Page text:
On-demand marketing is on its way at fast speed. As our daily lives, due to the mobile devices, are becoming more and more permanently embedded on digital environments, digital marketing faces new challenges, as it needs to become both more relevant and responsive. If on-demand marketing will be an unavoidable fact on a near future, it is important to be aware that it is actually already here, shaping our life experiences. It is now already possible, for example, to go to a restaurant and look up on Google Now for recommendations on the menu. Before you leave, you can check how the traffic is like and choose the best way to go back home. You can also use one app that lets you know where to stop for ice cream, and another one to know what the weather is like. All of your questions are answered in real-time. This is on-demand marketing.
But as digital capabilities become more enhanced, consumer demands will rise. People now want to be able to interact anytime, anywhere, and in a wasy way, and they expect that their experience is truly customized to their own likes and interests. Essentially, each user experience on the Internet will be unique while maintaining consistency across platforms.
According to an article published by Agency McKinsey, written by Peter Dahlström and David Edelman, the big challenges that will transform marketing, are due to two factors:
- The technological evolutions
- The consumer expectations.
As you may know, technology already makes product information to be ubiquitous. On the other hand, social media platforms enable consumers to share, compare, and rate their experiences. And as more innovations are on its way, on-demand marketing will be further shaped to fit those transformations. Some of such innovations are mobile connectivity, that is enabling better-designed online spaces created with the new HTML5 Web language, the growing activation of the Internet of Things in many devices, and more skillful handling of “big data.”According to the report: “Consumers may soon be able to search by image, voice, and gesture; automatically participate with others by taking pictures or making transactions; and discover new opportunities with devices that augment reality in their field of vision (think Google glasses)”.
The article previews consumer demands to rise in four areas:
- Now: Consumers will want to interact anywhere at any time.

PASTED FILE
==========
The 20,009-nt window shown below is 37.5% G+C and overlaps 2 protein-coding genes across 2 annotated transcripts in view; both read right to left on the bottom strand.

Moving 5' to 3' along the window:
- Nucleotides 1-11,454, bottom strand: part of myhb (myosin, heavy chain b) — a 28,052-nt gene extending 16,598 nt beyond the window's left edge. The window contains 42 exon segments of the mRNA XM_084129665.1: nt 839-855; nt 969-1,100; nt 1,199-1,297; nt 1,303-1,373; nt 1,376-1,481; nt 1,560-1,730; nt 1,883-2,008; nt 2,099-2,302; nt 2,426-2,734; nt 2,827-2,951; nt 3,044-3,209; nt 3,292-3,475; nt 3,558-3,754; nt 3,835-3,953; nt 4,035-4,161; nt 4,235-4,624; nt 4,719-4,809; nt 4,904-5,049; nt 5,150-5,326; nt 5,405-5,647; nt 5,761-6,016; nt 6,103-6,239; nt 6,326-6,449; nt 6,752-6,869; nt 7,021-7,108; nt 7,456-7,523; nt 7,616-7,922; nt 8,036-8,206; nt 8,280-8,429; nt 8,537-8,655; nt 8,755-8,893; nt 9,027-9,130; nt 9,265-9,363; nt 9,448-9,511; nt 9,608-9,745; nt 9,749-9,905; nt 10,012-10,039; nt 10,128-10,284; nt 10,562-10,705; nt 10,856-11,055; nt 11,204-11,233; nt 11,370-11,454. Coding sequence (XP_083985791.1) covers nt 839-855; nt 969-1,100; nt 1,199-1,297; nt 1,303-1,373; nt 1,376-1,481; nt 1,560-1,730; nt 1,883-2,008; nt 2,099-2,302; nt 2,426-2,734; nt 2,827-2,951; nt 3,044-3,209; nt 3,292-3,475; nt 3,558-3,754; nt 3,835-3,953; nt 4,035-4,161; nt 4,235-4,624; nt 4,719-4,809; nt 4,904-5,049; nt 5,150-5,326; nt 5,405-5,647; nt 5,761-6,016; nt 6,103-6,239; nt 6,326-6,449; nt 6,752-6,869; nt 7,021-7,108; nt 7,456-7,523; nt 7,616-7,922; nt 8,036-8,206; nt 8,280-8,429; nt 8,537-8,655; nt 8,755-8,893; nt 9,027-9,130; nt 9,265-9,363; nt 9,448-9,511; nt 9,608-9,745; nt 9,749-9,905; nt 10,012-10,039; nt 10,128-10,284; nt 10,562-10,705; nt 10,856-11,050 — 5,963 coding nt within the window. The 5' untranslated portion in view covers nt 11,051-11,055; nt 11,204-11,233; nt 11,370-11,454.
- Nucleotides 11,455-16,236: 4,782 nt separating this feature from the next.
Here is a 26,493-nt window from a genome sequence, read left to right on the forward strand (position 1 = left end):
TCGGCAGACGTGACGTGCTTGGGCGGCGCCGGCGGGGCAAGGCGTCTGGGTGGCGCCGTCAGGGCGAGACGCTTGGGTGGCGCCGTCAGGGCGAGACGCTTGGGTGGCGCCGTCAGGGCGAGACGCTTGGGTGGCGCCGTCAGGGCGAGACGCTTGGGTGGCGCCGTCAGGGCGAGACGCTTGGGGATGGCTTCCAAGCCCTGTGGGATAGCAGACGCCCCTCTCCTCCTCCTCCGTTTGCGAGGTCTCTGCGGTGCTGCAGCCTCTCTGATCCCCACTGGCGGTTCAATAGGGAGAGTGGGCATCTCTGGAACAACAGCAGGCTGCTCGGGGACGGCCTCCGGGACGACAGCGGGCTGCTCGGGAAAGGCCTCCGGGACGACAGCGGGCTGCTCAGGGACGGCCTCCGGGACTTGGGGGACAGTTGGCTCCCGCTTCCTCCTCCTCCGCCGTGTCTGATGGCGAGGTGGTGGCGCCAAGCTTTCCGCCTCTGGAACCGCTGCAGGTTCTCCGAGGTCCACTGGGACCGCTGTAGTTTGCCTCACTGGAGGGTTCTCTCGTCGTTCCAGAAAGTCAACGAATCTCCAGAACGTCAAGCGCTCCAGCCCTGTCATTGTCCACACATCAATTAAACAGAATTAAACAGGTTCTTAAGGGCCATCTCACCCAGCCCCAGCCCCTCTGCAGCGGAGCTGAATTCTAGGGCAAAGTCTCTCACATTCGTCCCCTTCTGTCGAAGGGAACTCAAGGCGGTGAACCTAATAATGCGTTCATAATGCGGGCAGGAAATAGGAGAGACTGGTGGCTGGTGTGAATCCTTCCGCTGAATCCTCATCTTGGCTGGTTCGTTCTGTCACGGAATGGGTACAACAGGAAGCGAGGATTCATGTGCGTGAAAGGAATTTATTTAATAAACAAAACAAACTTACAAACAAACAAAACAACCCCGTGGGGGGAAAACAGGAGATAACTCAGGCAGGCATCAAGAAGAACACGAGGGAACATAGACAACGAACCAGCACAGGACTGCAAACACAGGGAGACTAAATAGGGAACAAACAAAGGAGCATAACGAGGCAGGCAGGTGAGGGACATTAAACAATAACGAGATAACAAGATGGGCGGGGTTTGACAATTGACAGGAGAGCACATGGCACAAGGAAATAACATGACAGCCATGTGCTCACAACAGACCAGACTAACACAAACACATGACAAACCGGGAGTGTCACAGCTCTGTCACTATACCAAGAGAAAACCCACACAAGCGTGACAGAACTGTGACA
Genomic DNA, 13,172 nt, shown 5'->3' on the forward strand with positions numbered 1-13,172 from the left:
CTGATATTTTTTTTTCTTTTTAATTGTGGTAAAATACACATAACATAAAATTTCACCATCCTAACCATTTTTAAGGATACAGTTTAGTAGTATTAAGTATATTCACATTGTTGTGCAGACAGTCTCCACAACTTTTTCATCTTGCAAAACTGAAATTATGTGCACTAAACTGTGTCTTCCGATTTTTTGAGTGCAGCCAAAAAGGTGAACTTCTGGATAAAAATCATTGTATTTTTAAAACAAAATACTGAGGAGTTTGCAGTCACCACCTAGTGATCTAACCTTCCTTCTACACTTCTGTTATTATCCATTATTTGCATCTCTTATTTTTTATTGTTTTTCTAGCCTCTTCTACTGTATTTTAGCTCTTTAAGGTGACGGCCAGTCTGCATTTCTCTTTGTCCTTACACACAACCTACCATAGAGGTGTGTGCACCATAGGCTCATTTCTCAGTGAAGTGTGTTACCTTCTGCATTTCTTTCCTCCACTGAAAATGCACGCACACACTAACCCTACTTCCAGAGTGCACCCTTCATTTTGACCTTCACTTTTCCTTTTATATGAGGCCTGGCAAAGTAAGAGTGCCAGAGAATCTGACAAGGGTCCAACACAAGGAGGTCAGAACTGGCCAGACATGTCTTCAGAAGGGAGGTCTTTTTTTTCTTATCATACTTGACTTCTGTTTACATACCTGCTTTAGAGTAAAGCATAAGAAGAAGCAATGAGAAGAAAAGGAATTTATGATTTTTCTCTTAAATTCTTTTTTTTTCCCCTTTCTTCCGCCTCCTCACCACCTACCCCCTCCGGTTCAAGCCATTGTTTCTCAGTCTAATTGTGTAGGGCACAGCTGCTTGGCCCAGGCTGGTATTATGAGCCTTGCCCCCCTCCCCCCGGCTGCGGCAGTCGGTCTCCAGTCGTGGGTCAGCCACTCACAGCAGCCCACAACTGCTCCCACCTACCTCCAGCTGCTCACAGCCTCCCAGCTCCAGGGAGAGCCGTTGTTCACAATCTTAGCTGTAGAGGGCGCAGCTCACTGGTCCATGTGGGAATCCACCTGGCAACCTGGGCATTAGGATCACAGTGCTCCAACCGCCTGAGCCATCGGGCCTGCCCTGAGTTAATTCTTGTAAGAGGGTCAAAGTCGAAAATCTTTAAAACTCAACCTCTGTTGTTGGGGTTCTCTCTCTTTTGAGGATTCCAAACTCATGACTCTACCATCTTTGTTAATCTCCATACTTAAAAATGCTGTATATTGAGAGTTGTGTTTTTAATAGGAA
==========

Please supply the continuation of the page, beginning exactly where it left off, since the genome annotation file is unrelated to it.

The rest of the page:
- Can I: They will try to do new things as disparate kinds of information (from financial accounts to data on physical activity) are deployed more effectively in ways that will serve their needs.
- For me: They will expect all data stored about them to be targeted precisely to their needs or used to personalize what they experience.
- Simplicity: The interactions should be easy.
As interactions multiply, companies will want to use techniques to shape consumer experiences. Those techniques might be:
- The use of design thinking, which stands for design-specific cognitive activities that designers apply during the process of designing.This concerns the ability to combine empathy for the context of a problem, creativity in the generation of insights and solutions, and rationality to analyze and fit solutions to the context.
- A familiarization with emerging tools for gathering the right data across the consumer decision journey.
- A better integration and collaboration between the various functions and businesses.
The near future of 2020
McKinsley produced an infographic, that facilitates our understanding of what the near future reserves for marketing. The infographic follows Diane, who purchases an audio headset in 2020.
Diane´s experience, displayed in the above infographic, is possible due to various technologies, particularly the near-field communication (NFC): embedded chips in phones exchange data on contact with objects that have NFC tags. NFCs are now so cheap that soon any company can build them into almost any device. It will be then possible to have a massive and continuous interactive experience.
McKinsey´s article examines the various scenes from Diane’s journey as a way to illustrate the four emerging areas of consumer demands:
Marketers are predicting that consumers will have desire for more urgency and ubiquity. They write: “Digital information technologies, operating behind the scenes to integrate data on all interactions a consumer has across the decision journey, will provide insights into the best influence pathways for companies, while also triggering new personalized experiences for consumers.”